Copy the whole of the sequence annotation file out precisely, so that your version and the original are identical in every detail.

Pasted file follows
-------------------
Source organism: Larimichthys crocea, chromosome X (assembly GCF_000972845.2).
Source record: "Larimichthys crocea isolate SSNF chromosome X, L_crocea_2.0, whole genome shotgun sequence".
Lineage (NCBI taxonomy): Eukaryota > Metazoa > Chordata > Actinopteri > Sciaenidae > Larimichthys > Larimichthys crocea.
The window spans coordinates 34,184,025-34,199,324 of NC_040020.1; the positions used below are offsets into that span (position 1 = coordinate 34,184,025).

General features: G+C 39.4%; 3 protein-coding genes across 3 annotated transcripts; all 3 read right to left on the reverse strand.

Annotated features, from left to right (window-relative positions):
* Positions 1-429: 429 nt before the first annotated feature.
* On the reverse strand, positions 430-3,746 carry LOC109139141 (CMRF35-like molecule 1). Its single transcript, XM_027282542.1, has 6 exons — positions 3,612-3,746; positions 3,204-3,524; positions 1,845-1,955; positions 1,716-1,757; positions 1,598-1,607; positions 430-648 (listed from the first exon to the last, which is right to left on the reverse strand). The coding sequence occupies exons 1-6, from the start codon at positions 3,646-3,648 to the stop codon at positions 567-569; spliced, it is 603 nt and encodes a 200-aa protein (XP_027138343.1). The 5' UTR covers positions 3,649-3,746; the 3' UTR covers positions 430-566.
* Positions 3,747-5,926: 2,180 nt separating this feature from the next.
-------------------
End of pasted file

Source organism: Larimichthys crocea, chromosome X (assembly GCF_000972845.2).
Source record: "Larimichthys crocea isolate SSNF chromosome X, L_crocea_2.0, whole genome shotgun sequence".
Lineage (NCBI taxonomy): Eukaryota > Metazoa > Chordata > Actinopteri > Sciaenidae > Larimichthys > Larimichthys crocea.
The window spans coordinates 34,184,025-34,199,324 of NC_040020.1; the positions used below are offsets into that span (position 1 = coordinate 34,184,025).

General features: G+C 39.4%; 3 protein-coding genes across 3 annotated transcripts; all 3 read right to left on the reverse strand.

Annotated features, from left to right (window-relative positions):
* Positions 1-429: 429 nt before the first annotated feature.
* On the reverse strand, positions 430-3,746 carry LOC109139141 (CMRF35-like molecule 1). Its single transcript, XM_027282542.1, has 6 exons — positions 3,612-3,746; positions 3,204-3,524; positions 1,845-1,955; positions 1,716-1,757; positions 1,598-1,607; positions 430-648 (listed from the first exon to the last, which is right to left on the reverse strand). The coding sequence occupies exons 1-6, from the start codon at positions 3,646-3,648 to the stop codon at positions 567-569; spliced, it is 603 nt and encodes a 200-aa protein (XP_027138343.1). The 5' UTR covers positions 3,649-3,746; the 3' UTR covers positions 430-566.
* Positions 3,747-5,926: 2,180 nt separating this feature from the next.